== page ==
MSML640: Computer Vision, 3 credits. An introduction to basic concepts and techniques in computer vision. Topics include low-level operations such as image filtering, correlation, edge detection and Fourier analysis. Image segmentation, texture and color analysis. Perspective, cameras and 3D reconstruction of scenes using stereo and structure from motion. Deep learning for object detection, recognition and classification in images and video. Elective. Prerequisite: MSML603.

MSML641: Natural Language Processing, 3 credits. This course will introduce fundamental concepts and techniques for automatically processing and generating natural language with computers. Topics will include speech and morphology, phrase structure. Hypothesis testing, statistical inference and n-gram models. Word sense disambiguation and lexical acquisition. Hidden Markov models, maximum entropy methods, part-of-speech tagging, probabilistic context-free grammars and probabilistic parsing. Statistical alignment, machine translation, clustering and information retrieval. Automatic speech recognition and speech synthesis. Elective.

MSML642: Robotics, 3 credits. This course offers an introduction to the design and programming of robotics systems. Topics include kinematics, differential motion and velocity, dynamics and forces. Sensors, actuators and drive systems. Trajectory planning and motion control systems, open-loop and closed-loop controllers, state estimation and Kalman filters. It will also discuss recent applications of machine learning to motion planning, grasping, manipulation, and related areas. Elective. Prerequisite: MSML603, MSML640.

MSML650: Cloud Computing, 3 credits. The course will present the state of the art in cloud computing technologies and applications. Topics will include: telecommunications needs, architectural models for cloud computing, cloud computing platforms and services. Data center networking, server, network and storage virtualization technologies, and containerization. Cloud operating and orchestration systems. Security, privacy, and trust management; resource allocation and quality of service; interoperability and internetworking. Elective. Recommended prerequisite: DATA/MSML602; MSML605.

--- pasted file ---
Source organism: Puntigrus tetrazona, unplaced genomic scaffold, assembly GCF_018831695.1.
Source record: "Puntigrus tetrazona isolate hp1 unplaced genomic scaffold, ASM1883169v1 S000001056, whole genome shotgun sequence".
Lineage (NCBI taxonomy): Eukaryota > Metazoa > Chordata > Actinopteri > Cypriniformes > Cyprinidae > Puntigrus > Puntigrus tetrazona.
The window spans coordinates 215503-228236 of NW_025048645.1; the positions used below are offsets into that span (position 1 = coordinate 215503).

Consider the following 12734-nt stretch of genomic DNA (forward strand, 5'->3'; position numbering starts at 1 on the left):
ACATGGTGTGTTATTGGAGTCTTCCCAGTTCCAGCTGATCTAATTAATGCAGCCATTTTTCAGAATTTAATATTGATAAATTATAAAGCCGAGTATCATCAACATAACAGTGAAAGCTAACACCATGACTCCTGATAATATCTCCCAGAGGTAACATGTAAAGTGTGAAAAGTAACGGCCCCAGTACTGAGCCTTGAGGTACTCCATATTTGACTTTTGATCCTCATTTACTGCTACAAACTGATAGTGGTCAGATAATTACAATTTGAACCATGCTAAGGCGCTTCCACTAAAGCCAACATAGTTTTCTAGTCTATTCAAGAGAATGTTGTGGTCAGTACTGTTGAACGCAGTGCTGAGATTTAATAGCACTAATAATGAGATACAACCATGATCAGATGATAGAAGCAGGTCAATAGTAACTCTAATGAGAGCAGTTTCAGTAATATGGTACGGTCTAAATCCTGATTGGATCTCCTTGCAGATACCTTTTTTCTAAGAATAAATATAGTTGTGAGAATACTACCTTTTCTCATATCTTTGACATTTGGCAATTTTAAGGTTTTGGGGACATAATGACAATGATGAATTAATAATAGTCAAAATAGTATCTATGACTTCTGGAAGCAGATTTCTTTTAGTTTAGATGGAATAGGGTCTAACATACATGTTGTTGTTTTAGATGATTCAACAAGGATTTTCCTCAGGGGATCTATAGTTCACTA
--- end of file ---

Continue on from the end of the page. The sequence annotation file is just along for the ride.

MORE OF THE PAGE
MSML651: Big Data Analytics, 3 credits. The course will focus on the challenges, tools and methods to design and implement machine learning algorithms for very large datasets, and the configuration and operation of distributed computing platforms to execute them. Topics include scalable learning techniques, data streaming and data flow analytics, machine learning on large graphs. Massively parallel computing models such as map-reduce, and techniques to reduce the memory, disk storage and/or communication requirements of parallel machine learning algorithms. SQL and no-SQL database systems, distributed file systems, key-value stores, document databases, graph databases and large dataset visualization. Elective. Prerequisite: MSML602, MSML603.